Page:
Friday, June 8, 2018

Member Forum: At the Intersection of Data Science and Social Science

The proliferation of new digital data sources and the development of new programming languages that can quickly make sense of these data are changing the nature of how public policy makers and the general public understand how government works – and when it doesn’t. This discussion will focus on the road ahead for data and social science, how to communicate better when the lanes merge, and what this all means for getting to better-informed policies and programs that improve public well-being.


Corporate Tax Cuts and Foreign Direct Investment

December 11, 2014 10:30 AM

Accurate policy evaluation is central to optimal policymaking, but difficult to achieve. Most often, analysts have to work with observational data and cannot directly observe the counterfactual of a policy to assess its effect accurately.

In Corporate Tax Cuts and Foreign Direct Investment, published in the latest issue of the Journal of Policy Analysis and Management, Leonardo Baccini, Quan Li, and Irina Mirkina craft a quasi-experimental design and apply two relatively new methods—the difference-in-differences estimation and the synthetic controls method—to the policy debate on whether corporate tax cuts increase foreign direct investment (FDI). The taxation–FDI relationship has attracted wide attention because of mixed findings. The authors exploit a quasi-experimental design for Russian regions, which were granted autonomy to reduce corporate profit tax in 2003, enabling them to simultaneously experiment with different tax policies.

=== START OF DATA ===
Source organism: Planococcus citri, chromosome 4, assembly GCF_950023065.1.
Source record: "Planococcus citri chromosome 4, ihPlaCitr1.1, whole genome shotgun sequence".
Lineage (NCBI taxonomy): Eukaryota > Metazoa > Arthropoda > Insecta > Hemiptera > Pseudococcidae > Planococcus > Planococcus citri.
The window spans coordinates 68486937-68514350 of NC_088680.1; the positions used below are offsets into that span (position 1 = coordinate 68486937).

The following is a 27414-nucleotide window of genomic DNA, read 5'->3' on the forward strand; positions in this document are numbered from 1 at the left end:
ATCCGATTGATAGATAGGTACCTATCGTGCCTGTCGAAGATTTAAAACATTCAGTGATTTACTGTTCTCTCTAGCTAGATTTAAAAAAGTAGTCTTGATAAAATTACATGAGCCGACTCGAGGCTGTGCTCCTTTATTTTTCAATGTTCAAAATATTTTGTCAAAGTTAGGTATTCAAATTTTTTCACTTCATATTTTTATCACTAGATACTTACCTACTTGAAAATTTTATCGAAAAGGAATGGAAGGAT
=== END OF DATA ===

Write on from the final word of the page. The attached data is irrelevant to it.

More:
The authors estimate both the average and local treatment effects of two types of tax cuts on FDI inflows and find that, on average, relative to the absence of tax cuts, nondiscriminatory tax cuts on direct investment profit increase FDI, but discriminatory tax cuts on selected government-sanctioned investment projects do not. Yet for both types of tax cuts, local treatment effects vary dramatically from region to region. This research has important implications for the design of tax policy and fiscal incentive, and the assessment of fiscal policy reforms.

Read the full paper in the Fall 2014 issue of JPAM.


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